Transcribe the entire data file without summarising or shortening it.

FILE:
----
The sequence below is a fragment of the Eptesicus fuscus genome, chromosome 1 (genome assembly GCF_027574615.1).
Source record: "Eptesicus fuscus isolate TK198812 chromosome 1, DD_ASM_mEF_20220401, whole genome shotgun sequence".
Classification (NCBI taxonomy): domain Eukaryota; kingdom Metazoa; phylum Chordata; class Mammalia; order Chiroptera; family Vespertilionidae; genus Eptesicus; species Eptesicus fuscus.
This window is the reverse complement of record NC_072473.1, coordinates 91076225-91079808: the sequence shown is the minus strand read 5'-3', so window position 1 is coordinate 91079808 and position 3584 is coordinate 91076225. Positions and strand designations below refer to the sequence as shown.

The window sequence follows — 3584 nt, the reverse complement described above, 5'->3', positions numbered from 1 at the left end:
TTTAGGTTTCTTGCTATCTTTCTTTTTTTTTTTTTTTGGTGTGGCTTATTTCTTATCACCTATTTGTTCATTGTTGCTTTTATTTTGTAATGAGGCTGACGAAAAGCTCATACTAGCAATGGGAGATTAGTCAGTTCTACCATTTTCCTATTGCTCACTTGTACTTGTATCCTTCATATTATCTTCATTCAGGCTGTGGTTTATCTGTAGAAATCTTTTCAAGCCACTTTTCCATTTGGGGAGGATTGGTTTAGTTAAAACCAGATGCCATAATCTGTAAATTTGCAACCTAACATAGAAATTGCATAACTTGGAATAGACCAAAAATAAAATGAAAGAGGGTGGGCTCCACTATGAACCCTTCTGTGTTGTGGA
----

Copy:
The sequence below is a fragment of the Eptesicus fuscus genome, chromosome 1 (genome assembly GCF_027574615.1).
Source record: "Eptesicus fuscus isolate TK198812 chromosome 1, DD_ASM_mEF_20220401, whole genome shotgun sequence".
Classification (NCBI taxonomy): domain Eukaryota; kingdom Metazoa; phylum Chordata; class Mammalia; order Chiroptera; family Vespertilionidae; genus Eptesicus; species Eptesicus fuscus.
This window is the reverse complement of record NC_072473.1, coordinates 91076225-91079808: the sequence shown is the minus strand read 5'-3', so window position 1 is coordinate 91079808 and position 3584 is coordinate 91076225. Positions and strand designations below refer to the sequence as shown.

The window sequence follows — 3584 nt, the reverse complement described above, 5'->3', positions numbered from 1 at the left end:
TTTAGGTTTCTTGCTATCTTTCTTTTTTTTTTTTTTTGGTGTGGCTTATTTCTTATCACCTATTTGTTCATTGTTGCTTTTATTTTGTAATGAGGCTGACGAAAAGCTCATACTAGCAATGGGAGATTAGTCAGTTCTACCATTTTCCTATTGCTCACTTGTACTTGTATCCTTCATATTATCTTCATTCAGGCTGTGGTTTATCTGTAGAAATCTTTTCAAGCCACTTTTCCATTTGGGGAGGATTGGTTTAGTTAAAACCAGATGCCATAATCTGTAAATTTGCAACCTAACATAGAAATTGCATAACTTGGAATAGACCAAAAATAAAATGAAAGAGGGTGGGCTCCACTATGAACCCTTCTGTGTTGTGGA